An explosion in Prague follows by a day a blast in France, both thought to linked to natural gas. Big natural gas blasts like the one in Prague are rare in the US, but more could be done to avoid them, experts say.
[Editor's note: This story has been updated.]
A powerful blast in central Prague early Monday shook the city and left 35 injured and at least two people missing. According to the Czech capital's mayor, it was the result of a leaky natural gas pipe.
A day earlier, an explosion probably linked to natural gas ripped through a five-story building in Reims, France, causing three fatalities and injuring 14 others. A methane gas blast last Monday at a wastewater treatment plant in Dexter, Mich., killed one worker and injured another.
Natural gas explosions offer a violent reminder of the extensive energy infrastructure beneath our feet. Although serious incidents are relatively rare, explosions are fairly common. When natural gas ignites, the results can be catastrophic. And as the United States increases its use of natural gas, the potential dangers expand.
"These are low-probability but high-impact events," said Nathan Phillips, a professor at Boston University’s Department of Earth and Environment, "but we have to think seriously about those kinds of events."
The explosion in a row of century-old buildings in downtown Prague shattered windows and spewed rubble into the street, according to the Associated Press. Authorities closed off an area around the site, stranding some tourists. Rescue crews with sniffer dogs searched the rubble and had not found any fatalities.
In the US, there are over 2.1 million miles of natural gas distribution pipelines, supplying a quarter of all the energy Americans consume. Roughly 27 serious incidents are reported each year on average, according to the Department of Transportation, resulting in an average of nine deaths, 45 injuries, and reported property damages totaling over $5.6 million.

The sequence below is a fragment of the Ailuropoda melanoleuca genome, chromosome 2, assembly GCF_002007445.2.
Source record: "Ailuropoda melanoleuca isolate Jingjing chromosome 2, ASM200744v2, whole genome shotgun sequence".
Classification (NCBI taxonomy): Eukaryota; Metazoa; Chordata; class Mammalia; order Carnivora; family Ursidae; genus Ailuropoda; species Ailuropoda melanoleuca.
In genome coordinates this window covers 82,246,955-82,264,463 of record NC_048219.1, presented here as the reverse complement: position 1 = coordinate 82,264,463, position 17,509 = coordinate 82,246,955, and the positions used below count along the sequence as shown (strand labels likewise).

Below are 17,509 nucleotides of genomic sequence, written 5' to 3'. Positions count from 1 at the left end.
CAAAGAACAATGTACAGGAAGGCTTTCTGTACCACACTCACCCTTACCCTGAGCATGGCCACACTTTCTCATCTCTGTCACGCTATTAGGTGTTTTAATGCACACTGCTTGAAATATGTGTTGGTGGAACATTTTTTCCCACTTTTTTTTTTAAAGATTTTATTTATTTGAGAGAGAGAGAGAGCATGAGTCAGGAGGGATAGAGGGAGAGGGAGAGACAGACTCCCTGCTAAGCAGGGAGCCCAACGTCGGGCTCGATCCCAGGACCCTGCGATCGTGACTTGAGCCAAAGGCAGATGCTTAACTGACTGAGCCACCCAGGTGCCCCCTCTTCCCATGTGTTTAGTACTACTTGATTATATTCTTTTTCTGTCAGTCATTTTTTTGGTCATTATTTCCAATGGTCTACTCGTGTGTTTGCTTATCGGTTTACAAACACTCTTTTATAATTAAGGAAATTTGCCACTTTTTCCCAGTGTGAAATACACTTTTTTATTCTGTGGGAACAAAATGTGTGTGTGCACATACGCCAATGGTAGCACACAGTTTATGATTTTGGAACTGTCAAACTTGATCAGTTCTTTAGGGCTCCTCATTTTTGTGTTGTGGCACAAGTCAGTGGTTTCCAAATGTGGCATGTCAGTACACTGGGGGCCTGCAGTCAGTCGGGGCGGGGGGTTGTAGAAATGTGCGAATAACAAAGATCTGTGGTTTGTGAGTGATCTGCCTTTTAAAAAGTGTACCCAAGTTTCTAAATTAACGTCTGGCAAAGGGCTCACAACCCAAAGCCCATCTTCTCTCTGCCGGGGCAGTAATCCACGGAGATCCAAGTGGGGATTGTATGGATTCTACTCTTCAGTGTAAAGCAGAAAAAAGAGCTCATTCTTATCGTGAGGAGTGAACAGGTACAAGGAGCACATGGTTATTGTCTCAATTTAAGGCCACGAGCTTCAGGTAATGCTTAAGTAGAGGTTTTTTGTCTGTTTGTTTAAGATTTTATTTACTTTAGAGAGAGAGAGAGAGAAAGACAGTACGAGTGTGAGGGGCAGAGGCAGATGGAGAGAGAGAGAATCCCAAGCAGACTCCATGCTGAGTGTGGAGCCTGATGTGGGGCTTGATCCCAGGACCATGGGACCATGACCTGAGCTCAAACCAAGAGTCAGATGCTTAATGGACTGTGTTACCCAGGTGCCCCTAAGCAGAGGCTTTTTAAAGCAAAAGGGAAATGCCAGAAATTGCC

A 2010 natural gas pipeline explosion in San Bruno, Calif., killed eight people and destroyed 37 homes. In 2011, a natural gas pipeline exploded in Allentown, Penn., killing five people and damaging 50 buildings.
But federal data doesn't represent the whole picture, said Frank Gallagher, editor and publisher of NaturalGasWatch.org, which compiles news reports of natural gas incidents, including those at smaller distribution lines that feed homes and businesses.
"Each municipality and each state has their own set of numbers," said Mr. Gallagher. "There’s no central clearinghouse of data."
The nation's aging energy infrastructure only exacerbates the issue. Over 12 percent of the nation’s cross-country gas transmission and hazardous liquid pipelines were built prior to the 1950s.
In major cities, particularly historic ones on the East Coast, corroding pipes and leaky joints can result in significant emissions.
Mr. Phillips was the lead author of a November 2012 study that found more than 3,000 leaks in the City of Boston's aging natural-gas pipeline system. Six of those leaks exceeded the threshold above which explosions can occur.
While most of these leaks don't pose an immediate threat, Phillips said more should be done to inform the public of the need to replace aging pipes.
"If I knew there was a 100-year-old pipe in front of my street, I’d be willing to pay a few extra cents every month on my gas bill for infrastructure improvements."
Natural gas leaks also contribute to heat-trapping emissions. Methane, a primary ingredient of natural gas, is the second most prevalent greenhouse gas emitted in the United States.
To combat these leaks, many natural gas providers invest heavily in pipeline repair or replacement projects. California-based Pacific Gas and Electric Co. plans to replace 270 miles of pipeline in San Francisco by the end of 2014. In Georgia, the Atlanta Gas Light Pipeline Replacement Program is a 15-year project to replace more than 2,700 miles of aging pipes with plastic and steel pipes. The project is scheduled for completion sometime in 2013.
And considering car accidents killed nearly 30,000 people in 2011, natural gas pipelines are not generally considered to be a widespread threat to public health.
But natural gas use is on the rise, matching coal in US power generation for the first time last July. Some say utility companies aren't keeping up with the country's rapidly-changing energy mix.
"We’ve hitched our wagon to the natural gas horse," Gallagher said, "but we don’t have the infrastructure to handle the load."